Scrambles: A way to bond

Maggie Allen

On the warm evening of Aug. 28, over 100 dirty but excited freshmen sang and hopped around in sleeping bags. By the time dinner and skit night was over, it was clear that each group had become close during their weeklong outdoor orientations.

This year marked the 31st anniversary of Scrambles, and according to Scramble intern Lydia Hayes, everything went smoothly.

One hundred thirty-eight incoming freshmen and 46 leaders participated in 16 trips, ranging from backpacking or kayaking on the coast to rock climbing at Smith Rock.

This year, they were so popular that there were 70 students on the waitlist at one time.   The most desired Scramble, Bodacious Bouncing Boating, was filled within the first two days of registration, and most were full within a week.

“I UPS’ed my decision the first day,” first-year Grant Bradley, who went on Olympic Gold Gallivanting, said.
Bradley and other first years hiked on the Olympic Peninsula about 40 miles for six days, seeing such wild sights as a bald eagle flying off with a fish in its talons and a decomposed beached whale.

Other Scrambles enjoyed their time in nature. First-year Brett Konen, a Bodacious Bouncing Boater, loved rafting on the Salmon River and sleeping under the stars.

“I liked not having to work,” Konen said.

First-year Lea Gariando kayaked on Ross Lake for about a week, but she enjoyed bonding with her new friends over the beauty of the wilderness.

“It really jump-started some close friendships with people I might not have even met since we’re in different dorms and such,” Gariando said.

Konen agreed, “It’s good to know people when you get to Whitman. It helped to meet other people.”

“From my perspective, it’s cool to see freshmen come here that don’t know each other at all,” Alicia Riley, the OP rental shop manager said, “And then see them all at the skit night with all these experiences. It’s awesome.”
Sophomore Zach Morrissey, who led the Scramble to Mt. Hood, also concurred.

“Scrambles are really great because it helps freshmen network a bit before coming to school and are then able to come with a base of a few good friends before they get overwhelmed with hundreds of other new faces in the coming weeks,” Morrissey said, “Coming from the East Coast and not knowing any Whitties prior to my Scramble, it helped me ease in to a life at Whitman with a couple close friends.”

Senior Kate Levy, who led the Stellar Sawtooths Scramble, added, “Scrambles give students a safe place to ask other Whitties about campus, professors, and college life in general.   There is the outdoor component as well.   I believe that passion for the  outdoors is a defining aspect of Whitman culture, and introducing students to Whitman and to the activities many Whitties adore is all a part of welcoming and introducing freshmen to Whitman life.”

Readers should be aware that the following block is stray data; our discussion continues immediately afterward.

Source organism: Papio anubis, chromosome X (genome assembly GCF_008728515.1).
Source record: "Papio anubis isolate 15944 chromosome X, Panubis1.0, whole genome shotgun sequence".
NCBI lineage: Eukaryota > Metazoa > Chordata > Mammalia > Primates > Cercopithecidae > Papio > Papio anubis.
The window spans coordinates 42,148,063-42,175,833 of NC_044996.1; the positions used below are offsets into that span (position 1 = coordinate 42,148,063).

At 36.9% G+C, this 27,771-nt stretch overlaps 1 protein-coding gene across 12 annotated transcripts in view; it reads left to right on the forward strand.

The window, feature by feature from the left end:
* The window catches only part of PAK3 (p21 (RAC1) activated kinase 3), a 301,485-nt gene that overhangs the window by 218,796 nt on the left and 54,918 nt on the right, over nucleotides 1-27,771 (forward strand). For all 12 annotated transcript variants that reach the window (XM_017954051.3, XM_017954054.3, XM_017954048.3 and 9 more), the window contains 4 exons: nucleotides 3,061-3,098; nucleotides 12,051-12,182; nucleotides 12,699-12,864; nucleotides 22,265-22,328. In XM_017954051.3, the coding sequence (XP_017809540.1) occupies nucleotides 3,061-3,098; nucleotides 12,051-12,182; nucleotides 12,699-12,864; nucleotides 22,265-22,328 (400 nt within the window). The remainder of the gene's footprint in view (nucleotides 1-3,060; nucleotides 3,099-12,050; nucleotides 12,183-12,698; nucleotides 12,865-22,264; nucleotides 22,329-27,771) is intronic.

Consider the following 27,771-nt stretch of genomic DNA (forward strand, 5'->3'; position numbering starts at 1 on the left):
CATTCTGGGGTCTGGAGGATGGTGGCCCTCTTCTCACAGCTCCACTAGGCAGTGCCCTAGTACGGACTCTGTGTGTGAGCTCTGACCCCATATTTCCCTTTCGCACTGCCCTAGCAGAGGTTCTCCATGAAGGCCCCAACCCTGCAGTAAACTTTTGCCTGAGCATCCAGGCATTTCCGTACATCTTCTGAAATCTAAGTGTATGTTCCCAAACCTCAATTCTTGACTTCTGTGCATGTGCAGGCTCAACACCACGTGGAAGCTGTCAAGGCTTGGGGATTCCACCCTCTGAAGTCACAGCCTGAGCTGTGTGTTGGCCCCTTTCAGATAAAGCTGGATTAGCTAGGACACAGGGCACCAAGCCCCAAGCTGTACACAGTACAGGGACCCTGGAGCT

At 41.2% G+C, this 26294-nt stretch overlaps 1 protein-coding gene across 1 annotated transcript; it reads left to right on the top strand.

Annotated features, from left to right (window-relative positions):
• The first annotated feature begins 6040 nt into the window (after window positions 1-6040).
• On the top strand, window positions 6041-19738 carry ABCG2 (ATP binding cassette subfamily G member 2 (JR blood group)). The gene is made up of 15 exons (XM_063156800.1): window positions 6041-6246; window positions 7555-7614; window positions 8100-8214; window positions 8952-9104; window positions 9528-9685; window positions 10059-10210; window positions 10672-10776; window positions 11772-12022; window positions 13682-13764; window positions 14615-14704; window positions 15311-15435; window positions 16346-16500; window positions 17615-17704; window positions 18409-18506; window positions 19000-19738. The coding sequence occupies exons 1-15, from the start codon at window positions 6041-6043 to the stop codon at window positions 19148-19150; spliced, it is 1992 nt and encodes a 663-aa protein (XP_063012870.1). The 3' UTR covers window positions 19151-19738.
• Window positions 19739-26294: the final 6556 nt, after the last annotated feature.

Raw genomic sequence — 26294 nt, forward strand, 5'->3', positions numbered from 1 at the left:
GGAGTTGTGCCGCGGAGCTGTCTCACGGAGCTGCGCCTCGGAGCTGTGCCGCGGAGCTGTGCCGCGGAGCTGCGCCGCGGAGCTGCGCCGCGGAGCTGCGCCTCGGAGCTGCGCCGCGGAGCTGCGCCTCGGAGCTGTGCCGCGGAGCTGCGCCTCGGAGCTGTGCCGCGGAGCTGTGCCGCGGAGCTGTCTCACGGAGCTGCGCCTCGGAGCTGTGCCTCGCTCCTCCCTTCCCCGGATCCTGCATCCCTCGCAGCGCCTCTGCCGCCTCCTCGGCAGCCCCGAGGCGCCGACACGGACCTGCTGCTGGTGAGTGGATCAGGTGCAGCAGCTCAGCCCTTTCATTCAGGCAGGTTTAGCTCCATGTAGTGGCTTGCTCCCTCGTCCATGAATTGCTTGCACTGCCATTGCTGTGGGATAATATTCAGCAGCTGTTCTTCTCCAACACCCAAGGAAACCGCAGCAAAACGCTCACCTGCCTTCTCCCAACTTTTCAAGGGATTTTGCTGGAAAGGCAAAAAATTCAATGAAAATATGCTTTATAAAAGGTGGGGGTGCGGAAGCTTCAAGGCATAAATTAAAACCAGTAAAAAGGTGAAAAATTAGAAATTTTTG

These leaders were put through hours of training to be able to partake in these bonding excursions.

All leaders must possess wilderness first aid. They also all must be certified to drive a 15 passenger van, which involves taking a four hour online course, spending three hours in a classroom, and driving at least one hour behind the wheel.

“One should probably also have at least some experience in the outdoors before, as it would also probably help,” Morrissey said, “Scramble leaders then go on a leader training pre-trip, sometimes to the destination of your Scramble and sometimes not.”

With certain trips, other training or certifications are required.

Senior Luke Sanford, for example, a leader for the whitewater-rafting trip, took a six-day long American Canoe and Kayak Instructor Training class and a “swift water rescue” class.

However, the many hours spent in training and taking tests, seems worth it to these upperclassmen.
Morrissey’s favorite part of his Scramble “were the Scramblers themselves. It was an awesome group of freshman, and they didn’t put up a fuss even when we hit a couple tough situations on the trail. We did some swimming in ridiculously cold alpine lakes, and made some awesome food.”

Sanford also greatly adored leading Scrambles. He has led three in total, but he claimed the rafting one was his favorite.

“I really, really enjoy rafting,” he said, “especially when you have a good group of people to raft with. It’s just really fun to hang out with people.”

Even when rafting or kayaking rapids turns into swimming rapids, the Scramblers still enjoy themselves.
“Four of our five inflatable kayaks flipped in the same rapid because they all aimed for the feature that we tried to tell them to stay away from, but a lot of people put that as their favorite experiences of the trip,” Sanford said.

This story is just one among many that different freshmen will remember forever, and the OP is proud to organize such an amazing program.

“It’s a lot of work putting it together, but we’re looking forward to keep expanding,” Hayes said.

With the successful year of Scrambles completed, the OP is ready for the next batch of eager young freshmen to embark on journeys around the Pacific Northwest.